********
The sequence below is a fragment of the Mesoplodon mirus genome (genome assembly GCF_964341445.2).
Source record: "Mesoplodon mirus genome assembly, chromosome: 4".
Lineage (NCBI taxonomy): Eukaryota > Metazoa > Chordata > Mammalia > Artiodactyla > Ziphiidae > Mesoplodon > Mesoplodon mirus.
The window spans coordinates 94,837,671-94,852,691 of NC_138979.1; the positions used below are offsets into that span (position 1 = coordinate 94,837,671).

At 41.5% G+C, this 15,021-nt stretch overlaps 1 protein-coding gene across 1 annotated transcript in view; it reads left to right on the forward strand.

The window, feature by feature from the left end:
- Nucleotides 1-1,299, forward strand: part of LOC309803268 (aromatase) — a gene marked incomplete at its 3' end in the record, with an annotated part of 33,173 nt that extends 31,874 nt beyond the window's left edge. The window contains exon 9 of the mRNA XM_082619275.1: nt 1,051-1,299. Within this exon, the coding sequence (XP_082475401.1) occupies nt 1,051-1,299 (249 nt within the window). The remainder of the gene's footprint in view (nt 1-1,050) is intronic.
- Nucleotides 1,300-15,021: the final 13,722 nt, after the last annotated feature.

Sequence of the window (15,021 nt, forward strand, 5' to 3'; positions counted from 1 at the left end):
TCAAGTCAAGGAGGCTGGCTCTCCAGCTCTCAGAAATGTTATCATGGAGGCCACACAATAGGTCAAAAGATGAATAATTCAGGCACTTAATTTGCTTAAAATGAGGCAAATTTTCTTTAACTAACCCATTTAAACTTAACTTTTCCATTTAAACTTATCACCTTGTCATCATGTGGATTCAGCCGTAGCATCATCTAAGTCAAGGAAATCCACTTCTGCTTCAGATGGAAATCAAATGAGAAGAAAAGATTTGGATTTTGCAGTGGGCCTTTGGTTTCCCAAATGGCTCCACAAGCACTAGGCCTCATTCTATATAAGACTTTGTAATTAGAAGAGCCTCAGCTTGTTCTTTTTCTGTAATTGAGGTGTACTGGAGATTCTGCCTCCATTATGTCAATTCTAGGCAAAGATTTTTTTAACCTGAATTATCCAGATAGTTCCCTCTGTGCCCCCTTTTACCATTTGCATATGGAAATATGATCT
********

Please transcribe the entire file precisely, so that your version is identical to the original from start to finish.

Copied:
The sequence below is a fragment of the Mesoplodon mirus genome (genome assembly GCF_964341445.2).
Source record: "Mesoplodon mirus genome assembly, chromosome: 4".
Lineage (NCBI taxonomy): Eukaryota > Metazoa > Chordata > Mammalia > Artiodactyla > Ziphiidae > Mesoplodon > Mesoplodon mirus.
The window spans coordinates 94,837,671-94,852,691 of NC_138979.1; the positions used below are offsets into that span (position 1 = coordinate 94,837,671).

At 41.5% G+C, this 15,021-nt stretch overlaps 1 protein-coding gene across 1 annotated transcript in view; it reads left to right on the forward strand.

The window, feature by feature from the left end:
- Nucleotides 1-1,299, forward strand: part of LOC309803268 (aromatase) — a gene marked incomplete at its 3' end in the record, with an annotated part of 33,173 nt that extends 31,874 nt beyond the window's left edge. The window contains exon 9 of the mRNA XM_082619275.1: nt 1,051-1,299. Within this exon, the coding sequence (XP_082475401.1) occupies nt 1,051-1,299 (249 nt within the window). The remainder of the gene's footprint in view (nt 1-1,050) is intronic.
- Nucleotides 1,300-15,021: the final 13,722 nt, after the last annotated feature.

Sequence of the window (15,021 nt, forward strand, 5' to 3'; positions counted from 1 at the left end):
TCAAGTCAAGGAGGCTGGCTCTCCAGCTCTCAGAAATGTTATCATGGAGGCCACACAATAGGTCAAAAGATGAATAATTCAGGCACTTAATTTGCTTAAAATGAGGCAAATTTTCTTTAACTAACCCATTTAAACTTAACTTTTCCATTTAAACTTATCACCTTGTCATCATGTGGATTCAGCCGTAGCATCATCTAAGTCAAGGAAATCCACTTCTGCTTCAGATGGAAATCAAATGAGAAGAAAAGATTTGGATTTTGCAGTGGGCCTTTGGTTTCCCAAATGGCTCCACAAGCACTAGGCCTCATTCTATATAAGACTTTGTAATTAGAAGAGCCTCAGCTTGTTCTTTTTCTGTAATTGAGGTGTACTGGAGATTCTGCCTCCATTATGTCAATTCTAGGCAAAGATTTTTTTAACCTGAATTATCCAGATAGTTCCCTCTGTGCCCCCTTTTACCATTTGCATATGGAAATATGATCT